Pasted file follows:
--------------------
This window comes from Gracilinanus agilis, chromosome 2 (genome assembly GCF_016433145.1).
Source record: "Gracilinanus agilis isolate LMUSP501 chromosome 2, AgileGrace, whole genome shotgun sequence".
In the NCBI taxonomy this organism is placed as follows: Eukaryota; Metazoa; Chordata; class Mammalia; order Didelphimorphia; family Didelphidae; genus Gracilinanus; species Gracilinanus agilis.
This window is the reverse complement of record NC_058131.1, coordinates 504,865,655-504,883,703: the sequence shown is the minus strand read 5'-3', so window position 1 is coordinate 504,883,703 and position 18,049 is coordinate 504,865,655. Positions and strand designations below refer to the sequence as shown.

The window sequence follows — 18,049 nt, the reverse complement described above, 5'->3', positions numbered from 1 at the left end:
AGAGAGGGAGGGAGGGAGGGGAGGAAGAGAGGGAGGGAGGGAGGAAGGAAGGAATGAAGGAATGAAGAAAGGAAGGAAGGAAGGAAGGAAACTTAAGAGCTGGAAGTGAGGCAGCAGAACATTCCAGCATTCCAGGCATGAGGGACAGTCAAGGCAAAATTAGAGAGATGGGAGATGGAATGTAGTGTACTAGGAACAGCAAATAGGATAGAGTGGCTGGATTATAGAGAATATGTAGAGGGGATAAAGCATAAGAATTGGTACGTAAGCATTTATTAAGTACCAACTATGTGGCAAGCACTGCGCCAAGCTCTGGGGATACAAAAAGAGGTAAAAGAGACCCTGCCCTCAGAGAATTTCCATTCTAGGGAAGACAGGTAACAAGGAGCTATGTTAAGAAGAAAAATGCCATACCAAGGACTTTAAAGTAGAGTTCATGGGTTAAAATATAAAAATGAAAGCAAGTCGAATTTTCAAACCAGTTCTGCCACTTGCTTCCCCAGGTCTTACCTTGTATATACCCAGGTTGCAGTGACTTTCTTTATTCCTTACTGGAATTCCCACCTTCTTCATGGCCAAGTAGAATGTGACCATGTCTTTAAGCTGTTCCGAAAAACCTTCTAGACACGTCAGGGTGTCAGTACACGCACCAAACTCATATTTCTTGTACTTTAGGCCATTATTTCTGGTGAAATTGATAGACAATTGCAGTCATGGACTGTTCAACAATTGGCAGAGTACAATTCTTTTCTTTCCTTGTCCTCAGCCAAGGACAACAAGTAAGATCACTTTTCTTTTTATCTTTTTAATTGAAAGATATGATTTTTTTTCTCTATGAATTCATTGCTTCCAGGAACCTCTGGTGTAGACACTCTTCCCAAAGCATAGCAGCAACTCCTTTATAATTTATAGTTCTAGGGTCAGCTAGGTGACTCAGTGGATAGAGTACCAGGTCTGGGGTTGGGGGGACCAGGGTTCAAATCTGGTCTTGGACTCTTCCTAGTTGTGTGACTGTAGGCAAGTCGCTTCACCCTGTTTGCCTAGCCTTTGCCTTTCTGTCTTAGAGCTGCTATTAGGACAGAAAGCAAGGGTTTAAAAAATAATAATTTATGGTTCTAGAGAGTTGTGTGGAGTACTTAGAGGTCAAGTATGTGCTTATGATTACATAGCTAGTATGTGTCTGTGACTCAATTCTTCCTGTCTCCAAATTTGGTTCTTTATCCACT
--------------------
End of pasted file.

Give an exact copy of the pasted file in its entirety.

This window comes from Gracilinanus agilis, chromosome 2 (genome assembly GCF_016433145.1).
Source record: "Gracilinanus agilis isolate LMUSP501 chromosome 2, AgileGrace, whole genome shotgun sequence".
In the NCBI taxonomy this organism is placed as follows: Eukaryota; Metazoa; Chordata; class Mammalia; order Didelphimorphia; family Didelphidae; genus Gracilinanus; species Gracilinanus agilis.
This window is the reverse complement of record NC_058131.1, coordinates 504,865,655-504,883,703: the sequence shown is the minus strand read 5'-3', so window position 1 is coordinate 504,883,703 and position 18,049 is coordinate 504,865,655. Positions and strand designations below refer to the sequence as shown.

The window sequence follows — 18,049 nt, the reverse complement described above, 5'->3', positions numbered from 1 at the left end:
AGAGAGGGAGGGAGGGAGGGGAGGAAGAGAGGGAGGGAGGGAGGAAGGAAGGAATGAAGGAATGAAGAAAGGAAGGAAGGAAGGAAGGAAACTTAAGAGCTGGAAGTGAGGCAGCAGAACATTCCAGCATTCCAGGCATGAGGGACAGTCAAGGCAAAATTAGAGAGATGGGAGATGGAATGTAGTGTACTAGGAACAGCAAATAGGATAGAGTGGCTGGATTATAGAGAATATGTAGAGGGGATAAAGCATAAGAATTGGTACGTAAGCATTTATTAAGTACCAACTATGTGGCAAGCACTGCGCCAAGCTCTGGGGATACAAAAAGAGGTAAAAGAGACCCTGCCCTCAGAGAATTTCCATTCTAGGGAAGACAGGTAACAAGGAGCTATGTTAAGAAGAAAAATGCCATACCAAGGACTTTAAAGTAGAGTTCATGGGTTAAAATATAAAAATGAAAGCAAGTCGAATTTTCAAACCAGTTCTGCCACTTGCTTCCCCAGGTCTTACCTTGTATATACCCAGGTTGCAGTGACTTTCTTTATTCCTTACTGGAATTCCCACCTTCTTCATGGCCAAGTAGAATGTGACCATGTCTTTAAGCTGTTCCGAAAAACCTTCTAGACACGTCAGGGTGTCAGTACACGCACCAAACTCATATTTCTTGTACTTTAGGCCATTATTTCTGGTGAAATTGATAGACAATTGCAGTCATGGACTGTTCAACAATTGGCAGAGTACAATTCTTTTCTTTCCTTGTCCTCAGCCAAGGACAACAAGTAAGATCACTTTTCTTTTTATCTTTTTAATTGAAAGATATGATTTTTTTTCTCTATGAATTCATTGCTTCCAGGAACCTCTGGTGTAGACACTCTTCCCAAAGCATAGCAGCAACTCCTTTATAATTTATAGTTCTAGGGTCAGCTAGGTGACTCAGTGGATAGAGTACCAGGTCTGGGGTTGGGGGGACCAGGGTTCAAATCTGGTCTTGGACTCTTCCTAGTTGTGTGACTGTAGGCAAGTCGCTTCACCCTGTTTGCCTAGCCTTTGCCTTTCTGTCTTAGAGCTGCTATTAGGACAGAAAGCAAGGGTTTAAAAAATAATAATTTATGGTTCTAGAGAGTTGTGTGGAGTACTTAGAGGTCAAGTATGTGCTTATGATTACATAGCTAGTATGTGTCTGTGACTCAATTCTTCCTGTCTCCAAATTTGGTTCTTTATCCACT